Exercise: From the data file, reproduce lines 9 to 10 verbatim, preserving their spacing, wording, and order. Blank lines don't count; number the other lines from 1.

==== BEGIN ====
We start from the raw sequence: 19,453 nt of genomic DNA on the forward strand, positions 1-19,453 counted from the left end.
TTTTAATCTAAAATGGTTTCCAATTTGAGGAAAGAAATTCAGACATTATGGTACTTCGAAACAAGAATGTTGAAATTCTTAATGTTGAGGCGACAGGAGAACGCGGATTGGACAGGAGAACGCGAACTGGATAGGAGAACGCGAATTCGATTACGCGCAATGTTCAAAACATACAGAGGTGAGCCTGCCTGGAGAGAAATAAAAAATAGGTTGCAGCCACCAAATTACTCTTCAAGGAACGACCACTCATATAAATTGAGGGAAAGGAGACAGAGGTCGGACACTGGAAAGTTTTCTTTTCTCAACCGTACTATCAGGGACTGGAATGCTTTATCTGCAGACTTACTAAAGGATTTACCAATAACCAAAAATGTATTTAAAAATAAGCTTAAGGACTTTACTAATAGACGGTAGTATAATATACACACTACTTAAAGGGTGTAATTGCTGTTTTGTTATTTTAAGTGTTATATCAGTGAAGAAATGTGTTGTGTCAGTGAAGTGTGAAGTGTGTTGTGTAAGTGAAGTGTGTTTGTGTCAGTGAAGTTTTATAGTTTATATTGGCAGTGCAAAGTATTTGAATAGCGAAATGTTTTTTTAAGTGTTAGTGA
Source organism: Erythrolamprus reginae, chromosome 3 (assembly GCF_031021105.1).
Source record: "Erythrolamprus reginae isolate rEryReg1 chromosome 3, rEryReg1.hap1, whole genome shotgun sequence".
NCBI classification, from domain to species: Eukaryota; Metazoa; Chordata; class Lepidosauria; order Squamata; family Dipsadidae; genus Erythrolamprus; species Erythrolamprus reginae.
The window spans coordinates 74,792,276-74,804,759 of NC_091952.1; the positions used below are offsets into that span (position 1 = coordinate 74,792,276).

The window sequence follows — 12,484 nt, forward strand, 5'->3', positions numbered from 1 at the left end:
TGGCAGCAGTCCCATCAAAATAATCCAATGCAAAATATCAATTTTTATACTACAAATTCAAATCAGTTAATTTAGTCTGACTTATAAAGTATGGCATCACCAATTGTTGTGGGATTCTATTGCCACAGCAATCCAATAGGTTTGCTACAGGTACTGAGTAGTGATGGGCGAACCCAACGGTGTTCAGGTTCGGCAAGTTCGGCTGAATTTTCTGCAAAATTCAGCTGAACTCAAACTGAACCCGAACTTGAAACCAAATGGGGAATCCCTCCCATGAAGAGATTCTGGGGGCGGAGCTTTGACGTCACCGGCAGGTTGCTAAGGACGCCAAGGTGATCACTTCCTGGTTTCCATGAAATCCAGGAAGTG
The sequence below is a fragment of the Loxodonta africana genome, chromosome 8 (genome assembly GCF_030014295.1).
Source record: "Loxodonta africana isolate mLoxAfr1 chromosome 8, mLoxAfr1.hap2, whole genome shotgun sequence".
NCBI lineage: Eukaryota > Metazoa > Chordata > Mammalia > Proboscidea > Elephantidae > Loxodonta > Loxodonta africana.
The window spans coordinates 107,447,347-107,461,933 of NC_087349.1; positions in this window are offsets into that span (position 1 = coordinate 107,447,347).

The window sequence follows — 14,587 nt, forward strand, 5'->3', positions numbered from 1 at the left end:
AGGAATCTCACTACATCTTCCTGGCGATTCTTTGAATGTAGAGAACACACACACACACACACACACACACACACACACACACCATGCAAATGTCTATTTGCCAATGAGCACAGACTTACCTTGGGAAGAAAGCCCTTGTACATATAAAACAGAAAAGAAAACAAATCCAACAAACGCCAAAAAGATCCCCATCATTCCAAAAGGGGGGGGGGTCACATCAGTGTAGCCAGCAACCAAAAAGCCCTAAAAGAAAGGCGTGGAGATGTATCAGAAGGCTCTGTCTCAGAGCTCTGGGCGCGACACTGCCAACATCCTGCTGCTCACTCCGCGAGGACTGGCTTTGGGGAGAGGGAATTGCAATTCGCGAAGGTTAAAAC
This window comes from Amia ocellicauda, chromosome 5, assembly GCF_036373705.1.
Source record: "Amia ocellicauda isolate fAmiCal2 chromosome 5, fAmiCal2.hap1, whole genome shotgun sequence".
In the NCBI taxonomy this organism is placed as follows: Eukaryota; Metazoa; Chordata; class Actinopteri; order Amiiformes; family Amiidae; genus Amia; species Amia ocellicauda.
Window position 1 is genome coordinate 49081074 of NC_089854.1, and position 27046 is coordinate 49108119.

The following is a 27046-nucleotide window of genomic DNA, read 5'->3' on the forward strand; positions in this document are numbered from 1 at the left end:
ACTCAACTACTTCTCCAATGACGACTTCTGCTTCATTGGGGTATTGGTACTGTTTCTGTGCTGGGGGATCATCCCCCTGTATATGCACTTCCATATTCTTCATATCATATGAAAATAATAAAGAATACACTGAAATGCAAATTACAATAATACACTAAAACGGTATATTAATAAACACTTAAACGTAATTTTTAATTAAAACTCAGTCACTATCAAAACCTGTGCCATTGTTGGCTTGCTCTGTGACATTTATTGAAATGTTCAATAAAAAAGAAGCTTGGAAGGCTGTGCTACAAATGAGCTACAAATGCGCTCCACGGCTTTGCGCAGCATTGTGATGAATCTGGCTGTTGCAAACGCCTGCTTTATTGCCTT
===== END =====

The sequence below is a fragment of the Loxodonta africana genome, chromosome 8 (genome assembly GCF_030014295.1).
Source record: "Loxodonta africana isolate mLoxAfr1 chromosome 8, mLoxAfr1.hap2, whole genome shotgun sequence".